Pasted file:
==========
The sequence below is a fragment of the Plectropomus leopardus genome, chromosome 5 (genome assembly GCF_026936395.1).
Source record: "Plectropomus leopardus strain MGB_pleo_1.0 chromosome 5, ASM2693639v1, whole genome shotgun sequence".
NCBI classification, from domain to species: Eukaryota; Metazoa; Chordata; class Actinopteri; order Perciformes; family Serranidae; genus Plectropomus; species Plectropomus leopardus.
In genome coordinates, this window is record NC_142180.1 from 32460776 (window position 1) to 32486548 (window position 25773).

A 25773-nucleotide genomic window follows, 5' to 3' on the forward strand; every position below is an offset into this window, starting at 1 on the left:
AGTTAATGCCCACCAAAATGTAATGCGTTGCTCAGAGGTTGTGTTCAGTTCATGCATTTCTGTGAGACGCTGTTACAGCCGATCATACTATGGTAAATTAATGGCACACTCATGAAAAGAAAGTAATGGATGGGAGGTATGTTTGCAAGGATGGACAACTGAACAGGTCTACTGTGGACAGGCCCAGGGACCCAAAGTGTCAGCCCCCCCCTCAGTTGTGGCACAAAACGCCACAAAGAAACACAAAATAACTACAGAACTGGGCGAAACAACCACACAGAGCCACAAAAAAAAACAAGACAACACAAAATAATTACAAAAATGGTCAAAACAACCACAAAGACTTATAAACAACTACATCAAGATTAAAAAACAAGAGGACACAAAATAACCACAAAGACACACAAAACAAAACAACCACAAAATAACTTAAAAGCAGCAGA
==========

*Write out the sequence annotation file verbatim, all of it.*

The sequence below is a fragment of the Plectropomus leopardus genome, chromosome 5 (genome assembly GCF_026936395.1).
Source record: "Plectropomus leopardus strain MGB_pleo_1.0 chromosome 5, ASM2693639v1, whole genome shotgun sequence".
NCBI classification, from domain to species: Eukaryota; Metazoa; Chordata; class Actinopteri; order Perciformes; family Serranidae; genus Plectropomus; species Plectropomus leopardus.
In genome coordinates, this window is record NC_142180.1 from 32460776 (window position 1) to 32486548 (window position 25773).

A 25773-nucleotide genomic window follows, 5' to 3' on the forward strand; every position below is an offset into this window, starting at 1 on the left:
AGTTAATGCCCACCAAAATGTAATGCGTTGCTCAGAGGTTGTGTTCAGTTCATGCATTTCTGTGAGACGCTGTTACAGCCGATCATACTATGGTAAATTAATGGCACACTCATGAAAAGAAAGTAATGGATGGGAGGTATGTTTGCAAGGATGGACAACTGAACAGGTCTACTGTGGACAGGCCCAGGGACCCAAAGTGTCAGCCCCCCCCTCAGTTGTGGCACAAAACGCCACAAAGAAACACAAAATAACTACAGAACTGGGCGAAACAACCACACAGAGCCACAAAAAAAAACAAGACAACACAAAATAATTACAAAAATGGTCAAAACAACCACAAAGACTTATAAACAACTACATCAAGATTAAAAAACAAGAGGACACAAAATAACCACAAAGACACACAAAACAAAACAACCACAAAATAACTTAAAAGCAGCAGA